Drugs, crime and public health: the political economy of drug policy
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Drugs, crime and public health: the political economy of drug policy.

Stevens A.
Routledge-Cavendish, 2010.
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Book which includes a critique of the evidence that crime reduction measures featuring coerced treatment for offenders have reduced overall crime levels in Britain and more generally of the use of evidence in policymaking, based partly on observations made while the author was a government adviser.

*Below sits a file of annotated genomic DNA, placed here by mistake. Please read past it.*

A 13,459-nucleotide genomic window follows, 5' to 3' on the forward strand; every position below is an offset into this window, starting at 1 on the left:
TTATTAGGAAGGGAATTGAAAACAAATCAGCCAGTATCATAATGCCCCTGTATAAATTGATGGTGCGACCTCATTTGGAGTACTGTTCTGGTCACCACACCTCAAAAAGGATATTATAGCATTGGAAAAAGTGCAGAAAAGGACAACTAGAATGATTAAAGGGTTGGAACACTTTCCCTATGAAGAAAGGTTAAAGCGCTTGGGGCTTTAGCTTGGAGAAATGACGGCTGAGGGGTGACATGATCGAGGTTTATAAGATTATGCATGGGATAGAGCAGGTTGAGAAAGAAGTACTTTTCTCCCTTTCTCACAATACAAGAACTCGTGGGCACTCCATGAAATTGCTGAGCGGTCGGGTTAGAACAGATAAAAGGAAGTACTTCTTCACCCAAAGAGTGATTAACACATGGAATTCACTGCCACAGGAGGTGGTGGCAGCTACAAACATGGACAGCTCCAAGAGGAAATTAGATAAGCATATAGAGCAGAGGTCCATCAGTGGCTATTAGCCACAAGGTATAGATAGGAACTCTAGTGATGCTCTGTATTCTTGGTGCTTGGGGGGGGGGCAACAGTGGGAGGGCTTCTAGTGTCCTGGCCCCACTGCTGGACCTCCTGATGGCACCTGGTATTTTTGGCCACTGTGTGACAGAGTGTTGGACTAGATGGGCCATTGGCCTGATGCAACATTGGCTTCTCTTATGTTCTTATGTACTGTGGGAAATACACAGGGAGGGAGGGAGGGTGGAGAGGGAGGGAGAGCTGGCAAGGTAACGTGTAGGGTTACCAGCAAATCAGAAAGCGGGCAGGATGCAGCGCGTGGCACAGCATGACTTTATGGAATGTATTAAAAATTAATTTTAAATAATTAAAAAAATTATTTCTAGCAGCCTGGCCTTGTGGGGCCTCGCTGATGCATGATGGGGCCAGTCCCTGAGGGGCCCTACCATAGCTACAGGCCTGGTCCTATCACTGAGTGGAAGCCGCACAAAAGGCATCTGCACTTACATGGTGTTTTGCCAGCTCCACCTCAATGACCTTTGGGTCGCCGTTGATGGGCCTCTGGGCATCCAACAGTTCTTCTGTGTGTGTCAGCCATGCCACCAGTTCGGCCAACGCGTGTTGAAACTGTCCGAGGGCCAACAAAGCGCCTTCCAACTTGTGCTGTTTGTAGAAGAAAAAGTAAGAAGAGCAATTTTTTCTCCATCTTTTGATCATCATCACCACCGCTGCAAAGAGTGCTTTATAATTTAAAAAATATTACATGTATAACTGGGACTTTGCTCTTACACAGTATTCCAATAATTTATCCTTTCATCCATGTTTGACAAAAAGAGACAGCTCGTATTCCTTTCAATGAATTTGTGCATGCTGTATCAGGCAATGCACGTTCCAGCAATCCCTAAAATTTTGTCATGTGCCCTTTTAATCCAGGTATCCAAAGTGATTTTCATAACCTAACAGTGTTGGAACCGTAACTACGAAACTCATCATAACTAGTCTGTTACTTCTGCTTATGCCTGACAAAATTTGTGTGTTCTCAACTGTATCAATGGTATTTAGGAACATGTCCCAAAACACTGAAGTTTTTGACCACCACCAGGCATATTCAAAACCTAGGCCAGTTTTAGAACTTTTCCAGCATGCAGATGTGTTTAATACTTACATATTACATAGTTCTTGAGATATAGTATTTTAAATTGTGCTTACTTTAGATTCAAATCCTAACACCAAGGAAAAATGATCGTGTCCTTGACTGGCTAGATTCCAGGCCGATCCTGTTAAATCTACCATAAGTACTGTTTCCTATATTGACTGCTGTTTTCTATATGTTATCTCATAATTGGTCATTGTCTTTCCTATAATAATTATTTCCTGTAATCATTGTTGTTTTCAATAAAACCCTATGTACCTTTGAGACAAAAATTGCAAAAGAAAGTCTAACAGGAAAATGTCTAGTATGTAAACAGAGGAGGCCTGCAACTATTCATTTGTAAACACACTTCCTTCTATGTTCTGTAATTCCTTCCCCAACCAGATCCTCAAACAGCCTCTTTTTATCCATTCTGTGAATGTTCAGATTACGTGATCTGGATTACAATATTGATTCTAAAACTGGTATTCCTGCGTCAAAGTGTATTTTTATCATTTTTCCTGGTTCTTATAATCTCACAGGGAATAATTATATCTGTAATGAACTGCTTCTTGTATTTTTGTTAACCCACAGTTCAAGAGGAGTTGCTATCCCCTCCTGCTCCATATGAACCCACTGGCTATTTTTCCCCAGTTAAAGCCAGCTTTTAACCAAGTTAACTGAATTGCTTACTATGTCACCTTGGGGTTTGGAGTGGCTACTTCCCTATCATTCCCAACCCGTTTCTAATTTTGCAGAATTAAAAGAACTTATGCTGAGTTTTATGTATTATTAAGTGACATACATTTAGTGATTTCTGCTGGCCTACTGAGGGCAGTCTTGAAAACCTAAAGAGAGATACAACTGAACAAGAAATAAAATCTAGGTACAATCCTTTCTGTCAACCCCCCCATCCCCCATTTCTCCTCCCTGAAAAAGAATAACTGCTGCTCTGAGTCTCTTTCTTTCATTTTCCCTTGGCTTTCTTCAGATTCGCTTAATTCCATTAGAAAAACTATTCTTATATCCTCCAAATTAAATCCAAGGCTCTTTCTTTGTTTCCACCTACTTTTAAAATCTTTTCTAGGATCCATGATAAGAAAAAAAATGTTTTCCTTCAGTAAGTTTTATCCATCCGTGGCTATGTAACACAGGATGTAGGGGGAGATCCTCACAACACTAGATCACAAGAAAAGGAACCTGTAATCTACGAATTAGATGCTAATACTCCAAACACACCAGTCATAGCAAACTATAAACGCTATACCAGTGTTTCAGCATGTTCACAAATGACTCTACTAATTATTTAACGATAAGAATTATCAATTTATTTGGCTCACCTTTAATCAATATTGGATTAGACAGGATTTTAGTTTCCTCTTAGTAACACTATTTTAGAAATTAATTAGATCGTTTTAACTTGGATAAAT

Summary Five themes recur throughout this book. The first is the role of national and professional self-interest in the criminalization of drugs and drug users. In the UK, the imperial economy and the medical profession drove the early regulation of opiates. In the USA, the federal government aligned itself, sometimes against the medical profession, with abstentionist moral entrepreneurs in ways that suited law enforcement and diplomatic priorities. The second theme is the association of prohibited drugs with threatening foreigners and with unruly members of the working class, although the emphasis on these two targets has also varied in different countries. Thirdly, we see a focus on drugs as a direct cause of criminality. This focus has historically been given more priority in the USA. Although there were doctors who argued before the British Rolleston committee of 1926 that heroin caused their patients to be criminals – and so should itself be dealt with as a criminal matter – these were prison doctors dealing with working class offenders. The committee preferred to follow the advice of other doctors whose patients were middle-class users – often members of their own profession. For these doctors, heroin use was a medical issue. And so the British system of heroin maintenance was born (although this system was supervised by the Home Office and always accompanied by law enforcement control of the non-medical use of heroin). A fourth theme, then, is differentiation in the response to the users of psychoactive substances. People who use psychoactive substances have long been regulated on the basis of who they are, not what they take. From the distinctions made between genteel, iatrogenic American heroin users and the 'junkmen' who scavenged scrapyards to fund their habits in the early twentieth century, to the differential policing of cannabis in contemporary life, it has always been the case that drugs have been a useful tool to separate the presumed community of 'law-abiding citizens' from the 'suitable enemies' who are supposed to threaten their well-being. A final theme is how the available evidence of the effects of drugs – in particular their effect in causing crime – has continually been exaggerated or distorted in order to justify policies which contribute both to the creation of inequality and to the production of harm.